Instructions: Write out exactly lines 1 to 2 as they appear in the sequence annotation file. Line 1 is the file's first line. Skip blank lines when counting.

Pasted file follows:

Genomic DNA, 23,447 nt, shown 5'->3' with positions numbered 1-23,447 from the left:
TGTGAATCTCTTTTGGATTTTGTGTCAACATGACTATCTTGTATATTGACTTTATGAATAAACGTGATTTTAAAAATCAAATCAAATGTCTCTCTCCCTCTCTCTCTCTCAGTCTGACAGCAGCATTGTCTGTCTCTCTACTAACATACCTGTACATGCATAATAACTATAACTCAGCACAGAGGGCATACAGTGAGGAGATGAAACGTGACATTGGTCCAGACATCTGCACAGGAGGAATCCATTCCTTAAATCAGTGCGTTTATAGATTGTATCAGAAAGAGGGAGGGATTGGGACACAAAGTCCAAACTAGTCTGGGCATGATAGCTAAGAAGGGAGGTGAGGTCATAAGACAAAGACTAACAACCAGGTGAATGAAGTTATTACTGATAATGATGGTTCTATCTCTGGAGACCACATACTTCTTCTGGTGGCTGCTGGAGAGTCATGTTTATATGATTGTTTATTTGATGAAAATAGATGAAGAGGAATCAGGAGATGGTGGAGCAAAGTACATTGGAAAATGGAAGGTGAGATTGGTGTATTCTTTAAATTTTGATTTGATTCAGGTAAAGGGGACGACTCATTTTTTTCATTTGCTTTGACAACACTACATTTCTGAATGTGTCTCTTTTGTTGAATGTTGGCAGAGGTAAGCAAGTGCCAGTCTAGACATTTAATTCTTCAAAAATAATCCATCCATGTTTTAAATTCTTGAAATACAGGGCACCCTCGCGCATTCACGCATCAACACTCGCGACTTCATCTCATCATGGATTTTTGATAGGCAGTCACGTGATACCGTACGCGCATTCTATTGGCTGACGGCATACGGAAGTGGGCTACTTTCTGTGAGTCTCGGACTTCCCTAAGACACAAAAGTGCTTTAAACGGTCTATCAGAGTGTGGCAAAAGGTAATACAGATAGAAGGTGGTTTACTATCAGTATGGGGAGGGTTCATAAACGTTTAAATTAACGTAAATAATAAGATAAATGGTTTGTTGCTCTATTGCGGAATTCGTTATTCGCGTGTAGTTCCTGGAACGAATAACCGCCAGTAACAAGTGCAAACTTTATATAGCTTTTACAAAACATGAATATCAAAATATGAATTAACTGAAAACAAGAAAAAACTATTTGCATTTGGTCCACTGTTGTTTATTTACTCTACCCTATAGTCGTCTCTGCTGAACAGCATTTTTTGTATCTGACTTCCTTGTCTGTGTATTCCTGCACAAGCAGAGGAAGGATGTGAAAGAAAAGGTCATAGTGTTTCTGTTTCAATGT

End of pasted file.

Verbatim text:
Genomic DNA, 23,447 nt, shown 5'->3' with positions numbered 1-23,447 from the left:
TGTGAATCTCTTTTGGATTTTGTGTCAACATGACTATCTTGTATATTGACTTTATGAATAAACGTGATTTTAAAAATCAAATCAAATGTCTCTCTCCCTCTCTCTCTCTCAGTCTGACAGCAGCATTGTCTGTCTCTCTACTAACATACCTGTACATGCATAATAACTATAACTCAGCACAGAGGGCATACAGTGAGGAGATGAAACGTGACATTGGTCCAGACATCTGCACAGGAGGAATCCATTCCTTAAATCAGTGCGTTTATAGATTGTATCAGAAAGAGGGAGGGATTGGGACACAAAGTCCAAACTAGTCTGGGCATGATAGCTAAGAAGGGAGGTGAGGTCATAAGACAAAGACTAACAACCAGGTGAATGAAGTTATTACTGATAATGATGGTTCTATCTCTGGAGACCACATACTTCTTCTGGTGGCTGCTGGAGAGTCATGTTTATATGATTGTTTATTTGATGAAAATAGATGAAGAGGAATCAGGAGATGGTGGAGCAAAGTACATTGGAAAATGGAAGGTGAGATTGGTGTATTCTTTAAATTTTGATTTGATTCAGGTAAAGGGGACGACTCATTTTTTTCATTTGCTTTGACAACACTACATTTCTGAATGTGTCTCTTTTGTTGAATGTTGGCAGAGGTAAGCAAGTGCCAGTCTAGACATTTAATTCTTCAAAAATAATCCATCCATGTTTTAAATTCTTGAAATACAGGGCACCCTCGCGCATTCACGCATCAACACTCGCGACTTCATCTCATCATGGATTTTTGATAGGCAGTCACGTGATACCGTACGCGCATTCTATTGGCTGACGGCATACGGAAGTGGGCTACTTTCTGTGAGTCTCGGACTTCCCTAAGACACAAAAGTGCTTTAAACGGTCTATCAGAGTGTGGCAAAAGGTAATACAGATAGAAGGTGGTTTACTATCAGTATGGGGAGGGTTCATAAACGTTTAAATTAACGTAAATAATAAGATAAATGGTTTGTTGCTCTATTGCGGAATTCGTTATTCGCGTGTAGTTCCTGGAACGAATAACCGCCAGTAACAAGTGCAAACTTTATATAGCTTTTACAAAACATGAATATCAAAATATGAATTAACTGAAAACAAGAAAAAACTATTTGCATTTGGTCCACTGTTGTTTATTTACTCTACCCTATAGTCGTCTCTGCTGAACAGCATTTTTTGTATCTGACTTCCTTGTCTGTGTATTCCTGCACAAGCAGAGGAAGGATGTGAAAGAAAAGGTCATAGTGTTTCTGTTTCAATGT